With a completed profile in DeaconSource, the OPCD will also send tailored information to students based on their career and geographic interests.  It is important that students keep their profiles updated so that they don’t miss out on valuable information regarding events and internship/job opportunities.  If a student’s resume or cover letter needs reviewing the OPCD offers regular review sessions throughout the year.

Another recommended site is Indeed.com, which aggregates job listings from thousands of websites, including job boards, newspapers, associations, and company career pages.  It is another efficient way for students to specifically search for entry-level jobs by geographic region and industry.

The OPCD also subscribes to sites specific to certain industries and career interests, such as international opportunities, public relations, journalism, conservation, environmental education and advocacy, human rights, public policy, politics, and public affairs.  Login information for these websites is available in DeaconSource.

As a student begins the job search, Couch suggests that they schedule a meeting with a career counselor.  With their mentor, job seekers establish two important career tools – an action plan and a job search strategy.  These documents help prevent any unexpected procrastination and keep students focused on their job search.  This relationship is in high demand among students.  The number of career counseling appointments has already seen a 28% increase over last year.

“Sometimes it just helps to be accountable,” says Couch, “a plan and a guide to help you follow-through give the best chance for success.”

Kory Riemensperger is a senior English major from Wilmington, N.C.

Look Beyond The Job Boards

When parents, faculty, or generational researchers are asked to provide a few adjectives about students, one commonly offered is “wired.” Today’s students have grown up with the Internet, can adapt to quickly evolving technologies, and (sadly) some even go to bed bathed in the glow of a phosphorescent screen. This comfort with technology provides students with some advantages, but students must be careful to not rely on technology in ways that promise results, but in fact, are not as valuable as perceived.

Many students look to internet job boards as a primary method for job or internship searching. While the Internet is good for researching organizations and opportunities, it’s not the most successful way for securing jobs.  Over 70% of jobs are obtained through networking; and less than 20% are obtained through job boards.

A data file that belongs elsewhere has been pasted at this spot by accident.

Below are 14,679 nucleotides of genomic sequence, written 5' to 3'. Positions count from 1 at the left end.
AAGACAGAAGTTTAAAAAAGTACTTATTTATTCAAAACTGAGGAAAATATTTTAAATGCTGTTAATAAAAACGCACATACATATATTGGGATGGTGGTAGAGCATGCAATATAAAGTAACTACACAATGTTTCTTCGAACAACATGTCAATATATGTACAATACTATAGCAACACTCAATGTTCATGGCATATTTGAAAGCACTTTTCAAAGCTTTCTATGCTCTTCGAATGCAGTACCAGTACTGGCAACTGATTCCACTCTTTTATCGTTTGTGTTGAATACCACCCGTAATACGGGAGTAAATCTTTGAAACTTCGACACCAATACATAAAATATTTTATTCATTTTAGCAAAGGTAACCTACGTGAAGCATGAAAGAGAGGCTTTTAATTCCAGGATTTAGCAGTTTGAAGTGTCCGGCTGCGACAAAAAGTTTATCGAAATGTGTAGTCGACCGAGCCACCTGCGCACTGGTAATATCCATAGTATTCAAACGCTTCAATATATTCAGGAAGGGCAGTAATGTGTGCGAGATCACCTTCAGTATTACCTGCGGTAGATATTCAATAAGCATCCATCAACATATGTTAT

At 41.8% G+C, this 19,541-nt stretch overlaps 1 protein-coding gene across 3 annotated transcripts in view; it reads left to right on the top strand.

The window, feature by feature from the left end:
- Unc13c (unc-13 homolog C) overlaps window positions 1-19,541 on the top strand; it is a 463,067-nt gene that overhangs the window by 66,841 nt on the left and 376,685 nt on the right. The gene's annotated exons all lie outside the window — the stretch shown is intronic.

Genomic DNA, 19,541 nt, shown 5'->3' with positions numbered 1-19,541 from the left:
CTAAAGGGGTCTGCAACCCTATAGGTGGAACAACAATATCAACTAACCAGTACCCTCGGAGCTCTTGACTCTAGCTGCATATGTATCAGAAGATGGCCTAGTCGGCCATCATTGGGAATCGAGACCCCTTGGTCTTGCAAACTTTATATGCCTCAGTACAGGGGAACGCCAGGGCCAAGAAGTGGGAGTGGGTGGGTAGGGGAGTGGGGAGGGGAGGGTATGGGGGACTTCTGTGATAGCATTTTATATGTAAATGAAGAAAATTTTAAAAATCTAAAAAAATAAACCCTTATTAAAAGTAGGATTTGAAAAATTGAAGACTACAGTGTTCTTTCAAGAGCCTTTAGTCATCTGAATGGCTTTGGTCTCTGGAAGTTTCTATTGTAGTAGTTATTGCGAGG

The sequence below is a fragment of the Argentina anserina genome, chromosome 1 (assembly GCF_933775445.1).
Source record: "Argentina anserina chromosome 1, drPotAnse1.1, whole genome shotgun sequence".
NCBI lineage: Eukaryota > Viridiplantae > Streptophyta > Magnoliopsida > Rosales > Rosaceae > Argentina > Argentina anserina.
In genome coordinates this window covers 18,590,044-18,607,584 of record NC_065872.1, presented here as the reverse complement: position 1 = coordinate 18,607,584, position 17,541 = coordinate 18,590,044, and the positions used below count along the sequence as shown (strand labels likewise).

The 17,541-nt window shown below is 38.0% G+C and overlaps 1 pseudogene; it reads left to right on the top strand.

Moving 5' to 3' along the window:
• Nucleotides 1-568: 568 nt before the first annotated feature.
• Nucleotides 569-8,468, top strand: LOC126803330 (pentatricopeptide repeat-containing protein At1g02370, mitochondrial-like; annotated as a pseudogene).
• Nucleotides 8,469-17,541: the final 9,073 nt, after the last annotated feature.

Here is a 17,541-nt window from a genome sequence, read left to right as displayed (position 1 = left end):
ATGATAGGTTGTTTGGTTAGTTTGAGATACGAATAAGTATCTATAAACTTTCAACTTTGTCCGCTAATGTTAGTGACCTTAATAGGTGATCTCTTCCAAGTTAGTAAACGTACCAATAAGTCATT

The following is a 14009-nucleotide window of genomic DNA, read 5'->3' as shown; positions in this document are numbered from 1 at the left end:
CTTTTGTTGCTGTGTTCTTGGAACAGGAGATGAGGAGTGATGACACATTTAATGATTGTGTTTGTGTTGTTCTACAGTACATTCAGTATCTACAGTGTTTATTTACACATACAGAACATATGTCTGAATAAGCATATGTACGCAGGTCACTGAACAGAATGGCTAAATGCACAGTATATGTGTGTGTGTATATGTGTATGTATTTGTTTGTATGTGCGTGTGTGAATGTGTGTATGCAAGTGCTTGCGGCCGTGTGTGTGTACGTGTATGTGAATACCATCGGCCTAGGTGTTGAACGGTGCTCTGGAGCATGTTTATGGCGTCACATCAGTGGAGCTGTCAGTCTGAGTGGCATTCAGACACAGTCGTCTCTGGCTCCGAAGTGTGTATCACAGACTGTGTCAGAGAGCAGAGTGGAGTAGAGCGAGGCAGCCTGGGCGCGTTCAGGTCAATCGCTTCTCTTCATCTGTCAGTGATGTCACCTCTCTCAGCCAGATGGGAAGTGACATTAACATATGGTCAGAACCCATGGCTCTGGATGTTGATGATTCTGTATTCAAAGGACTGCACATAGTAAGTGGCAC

Students need to be aware of several issues when utilizing job boards.

  • Not all job postings are created equal.  A recent Wall Street Journal article, Beware the Phantom Job Listing, points out that “many open jobs are never advertised at all, or are posted only after a leading candidate—an internal applicant or someone else with an inside track—has been identified.”  While this “hidden” job market might frustrate job seekers, it demonstrates the weakness of relying solely on positions posted online.
  • Recruiters receive numerous online applications. Thus, they frequently rely upon Applicant Tracking Systems (ATS) to screen candidates.  This means that an application may get screened out and never be seen by a recruiter. Or the resume is buried in a database of thousands, never to be seen.
  • Networking remains the best way to secure a job. Students should not rely solely on job boards as most jobs are still secured through relationships. Students should be encouraged to attend networking workshops and events.  Working with an OPCD career counselor, they will develop a comprehensive job search strategy. The New York Times article, In Hiring, a Friend in Need Is a Prospect, Indeed, conveys how organizations are increasingly leveraging their own employees and their network to find new hires.

The propensity for students to over-rely on job boards has muddied their understanding of the value and purpose of DeaconSource, our system for communicating with students and also providing some job and internship opportunities. The primary benefit and function of DeaconSource is that when students have completed their profile to indicate their career and geographical interests, the OPCD can send students tailored messages with educational information, resources, workshops, events and opportunities – and relevant to their class year. This insures that students don’t miss important news and opportunities in their areas of interest which will help them stay on track to identify and achieve their career goals.

Although there are many opportunities in DeaconSource listed by employers who post jobs there, the number and types of opportunities is small relative to the thousands of opportunities available across all types of sources.  Students should check out the OPCD website for additional valuable sources for job and internship opportunities.

If students do not have a DeaconSource profile or have not updated their preferences, they are missing out on critical information which is relevant and necessary for their career development. 66% of all students have a completed profile, so make sure your student is not left out!

Encourage your student to create a DeaconSource account today, yet remind him that he cannot rely solely on DeaconSource, nor any other job board, in his search. Emphasize the importance of networking and the role it plays in the job attainment process. If you have contacts that might be helpful for your student, make the introduction. And make sure your student has a LinkedIn profile and is tapping into the Wake Forest Career Connectors group.  Armed with this advice, your student will appropriately prioritize his job search time and efforts and will have a much greater chance of securing a promising summer internship or full time position.

Career Trek Recap